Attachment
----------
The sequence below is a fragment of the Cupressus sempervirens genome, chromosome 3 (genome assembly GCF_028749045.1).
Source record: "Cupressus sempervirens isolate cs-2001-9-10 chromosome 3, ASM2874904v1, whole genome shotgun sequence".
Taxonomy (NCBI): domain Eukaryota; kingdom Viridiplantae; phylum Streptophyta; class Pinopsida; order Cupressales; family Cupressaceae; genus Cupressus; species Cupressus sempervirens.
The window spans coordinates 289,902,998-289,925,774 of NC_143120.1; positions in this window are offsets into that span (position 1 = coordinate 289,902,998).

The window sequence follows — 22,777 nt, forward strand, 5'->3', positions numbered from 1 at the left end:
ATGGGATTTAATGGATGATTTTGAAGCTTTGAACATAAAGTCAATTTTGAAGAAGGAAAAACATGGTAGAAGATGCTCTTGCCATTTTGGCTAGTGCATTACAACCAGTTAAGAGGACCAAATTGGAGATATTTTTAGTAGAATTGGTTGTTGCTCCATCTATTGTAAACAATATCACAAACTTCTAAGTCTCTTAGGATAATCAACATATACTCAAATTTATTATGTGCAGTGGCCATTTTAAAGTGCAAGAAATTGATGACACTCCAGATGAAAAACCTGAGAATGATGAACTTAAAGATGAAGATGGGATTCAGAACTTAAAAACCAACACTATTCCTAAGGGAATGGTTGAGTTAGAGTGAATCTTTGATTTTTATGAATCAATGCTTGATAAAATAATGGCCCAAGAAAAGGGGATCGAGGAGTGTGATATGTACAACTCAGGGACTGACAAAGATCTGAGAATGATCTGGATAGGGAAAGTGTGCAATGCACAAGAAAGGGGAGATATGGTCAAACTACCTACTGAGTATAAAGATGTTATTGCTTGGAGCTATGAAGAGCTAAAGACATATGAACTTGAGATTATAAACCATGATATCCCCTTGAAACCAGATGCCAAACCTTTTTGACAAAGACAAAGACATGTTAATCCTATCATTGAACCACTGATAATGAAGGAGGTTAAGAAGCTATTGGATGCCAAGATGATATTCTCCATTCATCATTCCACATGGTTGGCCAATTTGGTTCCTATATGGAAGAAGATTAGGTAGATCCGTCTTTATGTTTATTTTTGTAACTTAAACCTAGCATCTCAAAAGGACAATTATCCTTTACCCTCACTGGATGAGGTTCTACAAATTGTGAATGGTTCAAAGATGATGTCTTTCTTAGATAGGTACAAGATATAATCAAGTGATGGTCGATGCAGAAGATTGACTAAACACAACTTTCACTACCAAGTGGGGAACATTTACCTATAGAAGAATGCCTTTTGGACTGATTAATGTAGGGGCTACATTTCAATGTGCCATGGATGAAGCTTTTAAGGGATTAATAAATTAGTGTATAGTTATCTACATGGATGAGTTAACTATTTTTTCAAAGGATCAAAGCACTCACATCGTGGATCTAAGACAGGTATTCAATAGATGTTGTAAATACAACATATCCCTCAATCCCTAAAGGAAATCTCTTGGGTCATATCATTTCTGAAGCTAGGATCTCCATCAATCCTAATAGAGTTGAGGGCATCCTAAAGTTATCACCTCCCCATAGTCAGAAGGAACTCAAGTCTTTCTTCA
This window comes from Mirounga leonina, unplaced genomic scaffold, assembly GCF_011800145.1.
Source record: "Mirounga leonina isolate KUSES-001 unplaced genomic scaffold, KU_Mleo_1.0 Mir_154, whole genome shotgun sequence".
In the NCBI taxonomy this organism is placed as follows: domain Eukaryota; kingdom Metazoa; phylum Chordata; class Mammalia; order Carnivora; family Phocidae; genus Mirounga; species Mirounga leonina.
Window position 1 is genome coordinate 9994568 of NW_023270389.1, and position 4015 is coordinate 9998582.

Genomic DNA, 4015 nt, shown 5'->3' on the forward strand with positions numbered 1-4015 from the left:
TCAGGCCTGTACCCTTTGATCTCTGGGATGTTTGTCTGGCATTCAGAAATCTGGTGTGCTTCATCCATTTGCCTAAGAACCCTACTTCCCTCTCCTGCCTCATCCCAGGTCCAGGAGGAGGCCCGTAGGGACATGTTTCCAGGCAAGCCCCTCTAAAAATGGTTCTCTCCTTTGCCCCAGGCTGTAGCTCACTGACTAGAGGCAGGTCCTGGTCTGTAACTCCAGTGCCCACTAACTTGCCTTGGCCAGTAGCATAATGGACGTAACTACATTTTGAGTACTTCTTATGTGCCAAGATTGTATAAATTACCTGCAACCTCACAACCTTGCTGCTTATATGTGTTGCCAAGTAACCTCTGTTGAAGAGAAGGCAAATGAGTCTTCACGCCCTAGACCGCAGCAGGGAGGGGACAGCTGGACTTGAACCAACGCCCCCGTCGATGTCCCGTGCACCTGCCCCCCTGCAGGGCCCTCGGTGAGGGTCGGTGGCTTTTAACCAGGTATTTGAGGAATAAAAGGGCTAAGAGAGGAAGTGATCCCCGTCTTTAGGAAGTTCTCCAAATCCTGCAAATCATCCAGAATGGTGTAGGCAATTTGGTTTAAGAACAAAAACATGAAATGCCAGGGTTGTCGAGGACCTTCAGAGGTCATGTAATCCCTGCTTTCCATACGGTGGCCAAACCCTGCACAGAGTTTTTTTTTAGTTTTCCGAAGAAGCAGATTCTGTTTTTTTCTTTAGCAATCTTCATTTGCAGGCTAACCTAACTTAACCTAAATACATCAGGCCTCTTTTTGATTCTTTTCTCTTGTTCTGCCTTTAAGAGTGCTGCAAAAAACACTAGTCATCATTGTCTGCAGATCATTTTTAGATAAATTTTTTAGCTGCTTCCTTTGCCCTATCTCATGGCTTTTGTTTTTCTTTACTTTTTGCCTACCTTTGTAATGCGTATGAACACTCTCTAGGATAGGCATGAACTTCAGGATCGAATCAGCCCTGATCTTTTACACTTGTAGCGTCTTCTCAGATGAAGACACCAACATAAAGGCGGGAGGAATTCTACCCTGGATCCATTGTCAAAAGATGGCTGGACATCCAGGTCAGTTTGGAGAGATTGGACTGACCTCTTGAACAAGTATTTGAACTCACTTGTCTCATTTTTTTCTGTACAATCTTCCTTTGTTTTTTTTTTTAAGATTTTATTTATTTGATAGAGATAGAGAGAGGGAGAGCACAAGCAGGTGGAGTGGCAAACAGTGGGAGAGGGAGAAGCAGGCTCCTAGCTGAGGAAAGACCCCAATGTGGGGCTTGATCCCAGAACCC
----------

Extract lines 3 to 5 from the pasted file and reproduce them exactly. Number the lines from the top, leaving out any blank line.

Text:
Taxonomy (NCBI): domain Eukaryota; kingdom Viridiplantae; phylum Streptophyta; class Pinopsida; order Cupressales; family Cupressaceae; genus Cupressus; species Cupressus sempervirens.
The window spans coordinates 289,902,998-289,925,774 of NC_143120.1; positions in this window are offsets into that span (position 1 = coordinate 289,902,998).

The window sequence follows — 22,777 nt, forward strand, 5'->3', positions numbered from 1 at the left end: